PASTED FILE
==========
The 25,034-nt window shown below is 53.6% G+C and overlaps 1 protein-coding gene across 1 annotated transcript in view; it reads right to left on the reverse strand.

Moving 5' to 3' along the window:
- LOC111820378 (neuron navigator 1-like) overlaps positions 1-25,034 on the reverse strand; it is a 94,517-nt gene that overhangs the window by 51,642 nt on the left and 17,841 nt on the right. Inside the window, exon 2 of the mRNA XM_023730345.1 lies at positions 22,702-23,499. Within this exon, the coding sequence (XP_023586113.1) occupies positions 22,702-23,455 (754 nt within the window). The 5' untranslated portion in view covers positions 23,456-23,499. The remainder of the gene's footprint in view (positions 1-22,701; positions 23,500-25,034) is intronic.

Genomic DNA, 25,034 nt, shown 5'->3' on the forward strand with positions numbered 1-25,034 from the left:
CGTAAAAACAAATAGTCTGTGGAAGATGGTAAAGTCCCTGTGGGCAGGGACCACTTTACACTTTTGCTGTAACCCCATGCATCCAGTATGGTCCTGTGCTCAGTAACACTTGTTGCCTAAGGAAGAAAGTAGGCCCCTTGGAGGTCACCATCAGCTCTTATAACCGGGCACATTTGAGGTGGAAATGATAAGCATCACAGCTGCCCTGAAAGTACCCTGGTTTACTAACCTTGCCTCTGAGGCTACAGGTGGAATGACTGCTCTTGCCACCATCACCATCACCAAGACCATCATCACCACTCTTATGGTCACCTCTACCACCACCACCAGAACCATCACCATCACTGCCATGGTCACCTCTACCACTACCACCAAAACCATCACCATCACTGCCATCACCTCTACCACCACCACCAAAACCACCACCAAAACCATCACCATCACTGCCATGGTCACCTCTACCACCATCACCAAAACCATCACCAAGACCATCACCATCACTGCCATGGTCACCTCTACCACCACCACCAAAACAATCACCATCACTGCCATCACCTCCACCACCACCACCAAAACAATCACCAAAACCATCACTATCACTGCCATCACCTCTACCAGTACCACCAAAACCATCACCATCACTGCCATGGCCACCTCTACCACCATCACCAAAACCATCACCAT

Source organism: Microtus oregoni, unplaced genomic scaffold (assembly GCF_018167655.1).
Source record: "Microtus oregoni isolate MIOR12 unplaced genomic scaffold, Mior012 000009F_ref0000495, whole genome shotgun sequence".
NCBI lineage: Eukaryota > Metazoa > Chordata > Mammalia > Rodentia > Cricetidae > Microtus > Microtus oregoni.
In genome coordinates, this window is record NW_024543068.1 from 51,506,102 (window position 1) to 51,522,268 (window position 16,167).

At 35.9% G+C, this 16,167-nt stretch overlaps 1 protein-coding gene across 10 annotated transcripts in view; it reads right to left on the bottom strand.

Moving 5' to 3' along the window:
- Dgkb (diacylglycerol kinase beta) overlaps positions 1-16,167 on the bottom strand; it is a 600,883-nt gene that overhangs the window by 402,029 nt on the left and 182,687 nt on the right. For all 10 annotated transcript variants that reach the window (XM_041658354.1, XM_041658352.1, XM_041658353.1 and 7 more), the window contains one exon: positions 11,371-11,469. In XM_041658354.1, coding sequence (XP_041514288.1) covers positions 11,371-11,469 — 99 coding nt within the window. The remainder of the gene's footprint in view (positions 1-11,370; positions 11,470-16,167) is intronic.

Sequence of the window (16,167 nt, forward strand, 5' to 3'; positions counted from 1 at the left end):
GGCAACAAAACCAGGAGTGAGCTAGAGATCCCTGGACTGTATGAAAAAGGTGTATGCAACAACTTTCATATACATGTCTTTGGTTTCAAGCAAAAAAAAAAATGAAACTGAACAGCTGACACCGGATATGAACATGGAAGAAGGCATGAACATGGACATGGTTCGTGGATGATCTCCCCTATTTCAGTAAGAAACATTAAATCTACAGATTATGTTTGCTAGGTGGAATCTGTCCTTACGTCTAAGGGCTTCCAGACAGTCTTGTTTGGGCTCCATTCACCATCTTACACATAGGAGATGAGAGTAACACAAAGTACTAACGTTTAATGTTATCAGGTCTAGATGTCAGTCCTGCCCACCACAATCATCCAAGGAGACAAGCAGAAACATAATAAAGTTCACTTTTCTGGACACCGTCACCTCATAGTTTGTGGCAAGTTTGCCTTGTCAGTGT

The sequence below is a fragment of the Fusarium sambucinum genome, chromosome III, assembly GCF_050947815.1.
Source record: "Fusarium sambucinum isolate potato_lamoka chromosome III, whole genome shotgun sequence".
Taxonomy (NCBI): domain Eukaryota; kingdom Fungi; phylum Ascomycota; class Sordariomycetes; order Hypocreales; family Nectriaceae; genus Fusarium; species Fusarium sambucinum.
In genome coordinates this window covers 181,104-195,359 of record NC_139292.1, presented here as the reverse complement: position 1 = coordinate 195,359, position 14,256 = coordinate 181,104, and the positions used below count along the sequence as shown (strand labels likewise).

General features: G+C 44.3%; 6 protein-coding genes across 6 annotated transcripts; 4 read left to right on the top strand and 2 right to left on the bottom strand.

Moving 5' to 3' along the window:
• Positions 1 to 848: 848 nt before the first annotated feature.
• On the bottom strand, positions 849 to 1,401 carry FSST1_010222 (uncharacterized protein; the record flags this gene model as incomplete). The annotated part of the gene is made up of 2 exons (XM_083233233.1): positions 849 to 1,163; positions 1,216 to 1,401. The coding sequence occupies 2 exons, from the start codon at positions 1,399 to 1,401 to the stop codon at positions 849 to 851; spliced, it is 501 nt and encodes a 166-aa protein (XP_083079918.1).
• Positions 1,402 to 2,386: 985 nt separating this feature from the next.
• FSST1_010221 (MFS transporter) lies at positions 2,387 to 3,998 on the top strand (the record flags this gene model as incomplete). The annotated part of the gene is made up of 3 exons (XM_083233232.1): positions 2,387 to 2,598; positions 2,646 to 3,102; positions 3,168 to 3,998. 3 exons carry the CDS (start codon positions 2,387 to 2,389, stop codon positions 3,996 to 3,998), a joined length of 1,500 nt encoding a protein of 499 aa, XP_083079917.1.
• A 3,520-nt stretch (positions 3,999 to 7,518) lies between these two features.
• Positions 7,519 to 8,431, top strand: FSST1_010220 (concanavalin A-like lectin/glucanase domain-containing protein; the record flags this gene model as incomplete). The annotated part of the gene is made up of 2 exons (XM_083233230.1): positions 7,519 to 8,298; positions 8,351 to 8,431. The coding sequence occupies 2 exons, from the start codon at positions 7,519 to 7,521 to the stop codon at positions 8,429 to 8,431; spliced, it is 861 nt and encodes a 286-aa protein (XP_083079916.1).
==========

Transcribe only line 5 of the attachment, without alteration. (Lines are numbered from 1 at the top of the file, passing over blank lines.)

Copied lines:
CGTAAAAACAAATAGTCTGTGGAAGATGGTAAAGTCCCTGTGGGCAGGGACCACTTTACACTTTTGCTGTAACCCCATGCATCCAGTATGGTCCTGTGCTCAGTAACACTTGTTGCCTAAGGAAGAAAGTAGGCCCCTTGGAGGTCACCATCAGCTCTTATAACCGGGCACATTTGAGGTGGAAATGATAAGCATCACAGCTGCCCTGAAAGTACCCTGGTTTACTAACCTTGCCTCTGAGGCTACAGGTGGAATGACTGCTCTTGCCACCATCACCATCACCAAGACCATCATCACCACTCTTATGGTCACCTCTACCACCACCACCAGAACCATCACCATCACTGCCATGGTCACCTCTACCACTACCACCAAAACCATCACCATCACTGCCATCACCTCTACCACCACCACCAAAACCACCACCAAAACCATCACCATCACTGCCATGGTCACCTCTACCACCATCACCAAAACCATCACCAAGACCATCACCATCACTGCCATGGTCACCTCTACCACCACCACCAAAACAATCACCATCACTGCCATCACCTCCACCACCACCACCAAAACAATCACCAAAACCATCACTATCACTGCCATCACCTCTACCAGTACCACCAAAACCATCACCATCACTGCCATGGCCACCTCTACCACCATCACCAAAACCATCACCAT